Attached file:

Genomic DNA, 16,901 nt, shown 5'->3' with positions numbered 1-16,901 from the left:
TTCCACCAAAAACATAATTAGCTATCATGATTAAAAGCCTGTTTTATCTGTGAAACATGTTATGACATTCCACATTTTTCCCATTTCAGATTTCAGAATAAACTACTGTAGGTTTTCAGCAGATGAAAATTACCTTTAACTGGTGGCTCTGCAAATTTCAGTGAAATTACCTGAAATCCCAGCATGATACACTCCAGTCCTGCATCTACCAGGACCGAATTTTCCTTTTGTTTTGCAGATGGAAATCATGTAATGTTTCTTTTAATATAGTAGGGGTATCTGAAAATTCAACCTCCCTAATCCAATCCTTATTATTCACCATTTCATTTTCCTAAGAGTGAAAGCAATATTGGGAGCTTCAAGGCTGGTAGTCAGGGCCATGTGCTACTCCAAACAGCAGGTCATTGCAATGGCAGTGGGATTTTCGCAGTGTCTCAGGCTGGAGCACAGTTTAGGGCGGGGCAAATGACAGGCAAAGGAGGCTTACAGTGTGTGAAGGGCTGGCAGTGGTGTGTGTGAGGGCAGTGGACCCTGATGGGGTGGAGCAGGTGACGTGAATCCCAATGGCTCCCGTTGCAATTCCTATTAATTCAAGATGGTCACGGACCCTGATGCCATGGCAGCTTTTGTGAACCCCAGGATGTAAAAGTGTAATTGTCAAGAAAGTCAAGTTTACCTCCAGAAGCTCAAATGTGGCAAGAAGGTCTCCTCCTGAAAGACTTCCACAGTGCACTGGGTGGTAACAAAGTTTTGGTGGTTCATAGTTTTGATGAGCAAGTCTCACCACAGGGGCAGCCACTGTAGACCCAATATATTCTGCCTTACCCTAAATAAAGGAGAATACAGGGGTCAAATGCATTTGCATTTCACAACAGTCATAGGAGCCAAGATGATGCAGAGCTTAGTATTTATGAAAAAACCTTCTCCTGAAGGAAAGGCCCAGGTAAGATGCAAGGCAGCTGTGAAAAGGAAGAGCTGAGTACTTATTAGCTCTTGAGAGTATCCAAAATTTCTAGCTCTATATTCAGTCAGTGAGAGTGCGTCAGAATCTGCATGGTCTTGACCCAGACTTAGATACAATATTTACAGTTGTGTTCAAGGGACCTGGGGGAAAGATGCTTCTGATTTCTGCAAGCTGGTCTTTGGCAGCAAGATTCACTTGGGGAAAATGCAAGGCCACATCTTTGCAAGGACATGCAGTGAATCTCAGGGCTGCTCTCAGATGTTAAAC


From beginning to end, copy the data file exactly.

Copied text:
Genomic DNA, 16,901 nt, shown 5'->3' with positions numbered 1-16,901 from the left:
TTCCACCAAAAACATAATTAGCTATCATGATTAAAAGCCTGTTTTATCTGTGAAACATGTTATGACATTCCACATTTTTCCCATTTCAGATTTCAGAATAAACTACTGTAGGTTTTCAGCAGATGAAAATTACCTTTAACTGGTGGCTCTGCAAATTTCAGTGAAATTACCTGAAATCCCAGCATGATACACTCCAGTCCTGCATCTACCAGGACCGAATTTTCCTTTTGTTTTGCAGATGGAAATCATGTAATGTTTCTTTTAATATAGTAGGGGTATCTGAAAATTCAACCTCCCTAATCCAATCCTTATTATTCACCATTTCATTTTCCTAAGAGTGAAAGCAATATTGGGAGCTTCAAGGCTGGTAGTCAGGGCCATGTGCTACTCCAAACAGCAGGTCATTGCAATGGCAGTGGGATTTTCGCAGTGTCTCAGGCTGGAGCACAGTTTAGGGCGGGGCAAATGACAGGCAAAGGAGGCTTACAGTGTGTGAAGGGCTGGCAGTGGTGTGTGTGAGGGCAGTGGACCCTGATGGGGTGGAGCAGGTGACGTGAATCCCAATGGCTCCCGTTGCAATTCCTATTAATTCAAGATGGTCACGGACCCTGATGCCATGGCAGCTTTTGTGAACCCCAGGATGTAAAAGTGTAATTGTCAAGAAAGTCAAGTTTACCTCCAGAAGCTCAAATGTGGCAAGAAGGTCTCCTCCTGAAAGACTTCCACAGTGCACTGGGTGGTAACAAAGTTTTGGTGGTTCATAGTTTTGATGAGCAAGTCTCACCACAGGGGCAGCCACTGTAGACCCAATATATTCTGCCTTACCCTAAATAAAGGAGAATACAGGGGTCAAATGCATTTGCATTTCACAACAGTCATAGGAGCCAAGATGATGCAGAGCTTAGTATTTATGAAAAAACCTTCTCCTGAAGGAAAGGCCCAGGTAAGATGCAAGGCAGCTGTGAAAAGGAAGAGCTGAGTACTTATTAGCTCTTGAGAGTATCCAAAATTTCTAGCTCTATATTCAGTCAGTGAGAGTGCGTCAGAATCTGCATGGTCTTGACCCAGACTTAGATACAATATTTACAGTTGTGTTCAAGGGACCTGGGGGAAAGATGCTTCTGATTTCTGCAAGCTGGTCTTTGGCAGCAAGATTCACTTGGGGAAAATGCAAGGCCACATCTTTGCAAGGACATGCAGTGAATCTCAGGGCTGCTCTCAGATGTTAAAC